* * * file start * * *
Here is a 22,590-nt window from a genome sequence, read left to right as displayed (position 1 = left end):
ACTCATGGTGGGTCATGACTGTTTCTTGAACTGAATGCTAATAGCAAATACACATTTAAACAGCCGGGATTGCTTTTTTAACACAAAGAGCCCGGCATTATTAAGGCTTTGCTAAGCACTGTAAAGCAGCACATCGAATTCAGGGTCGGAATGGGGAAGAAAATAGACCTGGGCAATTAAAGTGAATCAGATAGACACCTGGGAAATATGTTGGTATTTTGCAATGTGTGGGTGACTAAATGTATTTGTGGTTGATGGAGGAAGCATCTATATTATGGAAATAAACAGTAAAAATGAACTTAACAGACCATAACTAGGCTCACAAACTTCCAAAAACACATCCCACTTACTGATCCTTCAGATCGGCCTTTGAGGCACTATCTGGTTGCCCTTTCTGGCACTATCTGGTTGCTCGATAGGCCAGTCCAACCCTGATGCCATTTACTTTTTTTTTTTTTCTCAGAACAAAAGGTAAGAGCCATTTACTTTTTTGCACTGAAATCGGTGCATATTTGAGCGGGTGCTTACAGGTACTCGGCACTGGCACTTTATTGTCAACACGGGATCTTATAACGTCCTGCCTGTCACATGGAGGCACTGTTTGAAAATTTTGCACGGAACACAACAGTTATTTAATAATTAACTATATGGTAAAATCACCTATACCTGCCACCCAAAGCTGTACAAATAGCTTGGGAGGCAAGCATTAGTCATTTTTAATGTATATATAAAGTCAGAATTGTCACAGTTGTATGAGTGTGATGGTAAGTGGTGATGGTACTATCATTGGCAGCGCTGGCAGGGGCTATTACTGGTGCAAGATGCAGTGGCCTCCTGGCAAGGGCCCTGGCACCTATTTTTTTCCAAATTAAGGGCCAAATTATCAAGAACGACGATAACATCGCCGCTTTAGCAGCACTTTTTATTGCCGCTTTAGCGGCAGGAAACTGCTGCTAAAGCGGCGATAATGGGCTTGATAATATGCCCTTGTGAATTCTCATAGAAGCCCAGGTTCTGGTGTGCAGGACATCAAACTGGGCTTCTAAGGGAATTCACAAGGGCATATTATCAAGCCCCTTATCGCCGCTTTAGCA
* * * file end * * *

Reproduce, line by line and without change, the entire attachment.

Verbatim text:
Here is a 22,590-nt window from a genome sequence, read left to right as displayed (position 1 = left end):
ACTCATGGTGGGTCATGACTGTTTCTTGAACTGAATGCTAATAGCAAATACACATTTAAACAGCCGGGATTGCTTTTTTAACACAAAGAGCCCGGCATTATTAAGGCTTTGCTAAGCACTGTAAAGCAGCACATCGAATTCAGGGTCGGAATGGGGAAGAAAATAGACCTGGGCAATTAAAGTGAATCAGATAGACACCTGGGAAATATGTTGGTATTTTGCAATGTGTGGGTGACTAAATGTATTTGTGGTTGATGGAGGAAGCATCTATATTATGGAAATAAACAGTAAAAATGAACTTAACAGACCATAACTAGGCTCACAAACTTCCAAAAACACATCCCACTTACTGATCCTTCAGATCGGCCTTTGAGGCACTATCTGGTTGCCCTTTCTGGCACTATCTGGTTGCTCGATAGGCCAGTCCAACCCTGATGCCATTTACTTTTTTTTTTTTTCTCAGAACAAAAGGTAAGAGCCATTTACTTTTTTGCACTGAAATCGGTGCATATTTGAGCGGGTGCTTACAGGTACTCGGCACTGGCACTTTATTGTCAACACGGGATCTTATAACGTCCTGCCTGTCACATGGAGGCACTGTTTGAAAATTTTGCACGGAACACAACAGTTATTTAATAATTAACTATATGGTAAAATCACCTATACCTGCCACCCAAAGCTGTACAAATAGCTTGGGAGGCAAGCATTAGTCATTTTTAATGTATATATAAAGTCAGAATTGTCACAGTTGTATGAGTGTGATGGTAAGTGGTGATGGTACTATCATTGGCAGCGCTGGCAGGGGCTATTACTGGTGCAAGATGCAGTGGCCTCCTGGCAAGGGCCCTGGCACCTATTTTTTTCCAAATTAAGGGCCAAATTATCAAGAACGACGATAACATCGCCGCTTTAGCAGCACTTTTTATTGCCGCTTTAGCGGCAGGAAACTGCTGCTAAAGCGGCGATAATGGGCTTGATAATATGCCCTTGTGAATTCTCATAGAAGCCCAGGTTCTGGTGTGCAGGACATCAAACTGGGCTTCTAAGGGAATTCACAAGGGCATATTATCAAGCCCCTTATCGCCGCTTTAGCA